9. So all of what you have heard is true, but I wasn't very badly affected. I did deal with rolling black outs and by the second day of that, my house got terribly cold as soon as the power went off, so I went and stayed with one of my friends (from my IRL book club). Her house is on a protected grid (near a power plant) and so she never lost power. She picked me up because I don't drive in this stuff (I've never really lived where it snowed--she's from Kansas City, where it's miserable every winter). It was sort of like a slumber party where one is anxious about something the whole time. I just came back today. My house seems to be okay, although I won't know for sure until the pipes all thaw out. Some of my friends further south (so REALLY never get winter) got hit hard and their water supply was knocked out. I'm not quite sure why that happens, but I know it's miserable when it does. On FB, I follow a naturalist who lives in Brownsville, Texas (at the very southern tip of Texas) and THEY were very cold. All the tropical plants were badly affected. Tomorrow, it is supposed to get above freezing, so that will be better, but that's probably when all the broken pipes will reveal themselves. Thank you for your concern.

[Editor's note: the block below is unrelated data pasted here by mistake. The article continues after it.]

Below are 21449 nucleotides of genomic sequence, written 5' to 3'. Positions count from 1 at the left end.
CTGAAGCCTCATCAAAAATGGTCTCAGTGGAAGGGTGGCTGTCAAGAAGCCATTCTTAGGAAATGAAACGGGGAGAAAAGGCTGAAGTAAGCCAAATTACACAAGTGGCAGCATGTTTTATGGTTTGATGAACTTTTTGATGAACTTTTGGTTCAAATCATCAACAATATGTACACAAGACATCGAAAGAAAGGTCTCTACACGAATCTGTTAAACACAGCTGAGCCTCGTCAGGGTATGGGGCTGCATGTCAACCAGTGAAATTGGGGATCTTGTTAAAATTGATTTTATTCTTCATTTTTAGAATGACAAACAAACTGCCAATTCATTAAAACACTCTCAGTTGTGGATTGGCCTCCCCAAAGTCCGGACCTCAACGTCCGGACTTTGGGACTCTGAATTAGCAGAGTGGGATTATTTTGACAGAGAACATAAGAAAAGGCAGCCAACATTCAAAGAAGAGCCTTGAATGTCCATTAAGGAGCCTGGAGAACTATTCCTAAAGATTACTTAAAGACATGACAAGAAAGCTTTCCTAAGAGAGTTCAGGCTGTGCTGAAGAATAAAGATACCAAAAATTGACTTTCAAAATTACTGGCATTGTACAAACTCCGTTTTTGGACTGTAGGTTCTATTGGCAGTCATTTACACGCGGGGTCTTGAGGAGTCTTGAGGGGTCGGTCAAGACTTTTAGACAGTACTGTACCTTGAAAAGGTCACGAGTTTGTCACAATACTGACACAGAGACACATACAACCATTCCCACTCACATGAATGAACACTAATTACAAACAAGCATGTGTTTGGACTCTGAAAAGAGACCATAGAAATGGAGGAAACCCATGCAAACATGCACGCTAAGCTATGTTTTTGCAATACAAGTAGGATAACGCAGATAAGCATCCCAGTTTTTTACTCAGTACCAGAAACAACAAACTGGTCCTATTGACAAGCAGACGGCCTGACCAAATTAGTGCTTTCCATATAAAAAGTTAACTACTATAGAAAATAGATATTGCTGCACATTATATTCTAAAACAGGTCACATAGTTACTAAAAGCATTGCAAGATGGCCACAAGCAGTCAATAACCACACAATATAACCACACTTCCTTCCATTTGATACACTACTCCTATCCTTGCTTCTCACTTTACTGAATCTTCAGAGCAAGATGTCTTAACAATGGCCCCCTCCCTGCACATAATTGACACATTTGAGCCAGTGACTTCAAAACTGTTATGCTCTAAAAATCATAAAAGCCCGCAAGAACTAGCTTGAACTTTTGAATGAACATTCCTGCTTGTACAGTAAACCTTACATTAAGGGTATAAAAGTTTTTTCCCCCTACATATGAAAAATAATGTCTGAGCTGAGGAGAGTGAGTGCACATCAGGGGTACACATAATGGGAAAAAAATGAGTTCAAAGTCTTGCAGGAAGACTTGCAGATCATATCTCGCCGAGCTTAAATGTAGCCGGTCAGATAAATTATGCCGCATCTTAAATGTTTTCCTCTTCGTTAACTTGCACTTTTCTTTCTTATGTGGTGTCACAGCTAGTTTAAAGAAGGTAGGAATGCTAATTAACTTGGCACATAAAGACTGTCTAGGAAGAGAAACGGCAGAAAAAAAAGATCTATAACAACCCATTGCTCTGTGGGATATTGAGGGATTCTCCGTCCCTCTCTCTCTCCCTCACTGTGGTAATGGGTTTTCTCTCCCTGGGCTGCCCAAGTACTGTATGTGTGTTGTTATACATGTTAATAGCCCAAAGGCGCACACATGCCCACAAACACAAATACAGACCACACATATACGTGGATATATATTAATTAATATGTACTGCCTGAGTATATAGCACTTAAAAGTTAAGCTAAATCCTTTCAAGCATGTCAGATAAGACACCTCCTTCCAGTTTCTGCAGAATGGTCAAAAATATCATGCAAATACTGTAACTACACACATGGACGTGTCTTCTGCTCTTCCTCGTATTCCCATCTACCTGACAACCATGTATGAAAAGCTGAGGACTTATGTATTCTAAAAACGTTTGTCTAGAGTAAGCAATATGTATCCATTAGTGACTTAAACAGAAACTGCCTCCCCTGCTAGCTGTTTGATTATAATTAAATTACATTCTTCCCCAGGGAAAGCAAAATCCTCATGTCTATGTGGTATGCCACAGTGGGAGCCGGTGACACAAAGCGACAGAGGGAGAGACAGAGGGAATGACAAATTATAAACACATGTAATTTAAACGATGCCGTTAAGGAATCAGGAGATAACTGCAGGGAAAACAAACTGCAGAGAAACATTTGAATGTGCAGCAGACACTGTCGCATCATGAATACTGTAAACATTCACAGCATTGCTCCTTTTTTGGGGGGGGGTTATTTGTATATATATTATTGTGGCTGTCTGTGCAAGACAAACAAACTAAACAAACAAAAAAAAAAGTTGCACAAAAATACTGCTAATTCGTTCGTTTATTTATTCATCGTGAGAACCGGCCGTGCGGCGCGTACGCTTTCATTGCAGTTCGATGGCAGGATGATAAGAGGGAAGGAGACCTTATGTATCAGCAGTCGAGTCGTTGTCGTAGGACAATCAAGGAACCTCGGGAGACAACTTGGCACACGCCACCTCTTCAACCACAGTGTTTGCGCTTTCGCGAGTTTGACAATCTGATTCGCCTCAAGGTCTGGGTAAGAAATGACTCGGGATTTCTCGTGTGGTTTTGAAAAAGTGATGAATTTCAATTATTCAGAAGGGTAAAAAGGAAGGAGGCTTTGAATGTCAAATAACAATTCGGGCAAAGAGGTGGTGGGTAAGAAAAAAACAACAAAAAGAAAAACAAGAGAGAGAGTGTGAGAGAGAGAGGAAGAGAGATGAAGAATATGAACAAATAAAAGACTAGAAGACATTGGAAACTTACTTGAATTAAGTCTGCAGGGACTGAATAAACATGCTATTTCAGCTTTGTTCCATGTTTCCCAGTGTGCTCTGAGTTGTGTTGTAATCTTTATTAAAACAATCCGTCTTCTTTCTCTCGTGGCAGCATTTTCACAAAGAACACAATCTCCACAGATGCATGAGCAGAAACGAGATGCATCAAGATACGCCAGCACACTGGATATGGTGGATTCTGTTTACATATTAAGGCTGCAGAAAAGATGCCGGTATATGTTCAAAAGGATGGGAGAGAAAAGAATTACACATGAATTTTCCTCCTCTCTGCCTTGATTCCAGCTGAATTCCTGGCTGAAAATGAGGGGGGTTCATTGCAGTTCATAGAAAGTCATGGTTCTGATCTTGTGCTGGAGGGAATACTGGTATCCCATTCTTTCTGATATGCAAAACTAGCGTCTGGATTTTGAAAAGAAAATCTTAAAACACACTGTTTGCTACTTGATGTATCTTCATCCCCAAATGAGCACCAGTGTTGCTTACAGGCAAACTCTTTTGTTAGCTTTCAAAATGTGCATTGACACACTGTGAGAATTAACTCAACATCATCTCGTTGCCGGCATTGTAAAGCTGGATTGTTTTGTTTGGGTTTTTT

10. It was the trip of the lifetime. I posted a few pictures of me on FB and people kept saying, "you look so happy." They were right. I was extremely happy. Things have been bad in the U.S. for a while and it was wonderful to get away. I am cautiously hopeful for the future.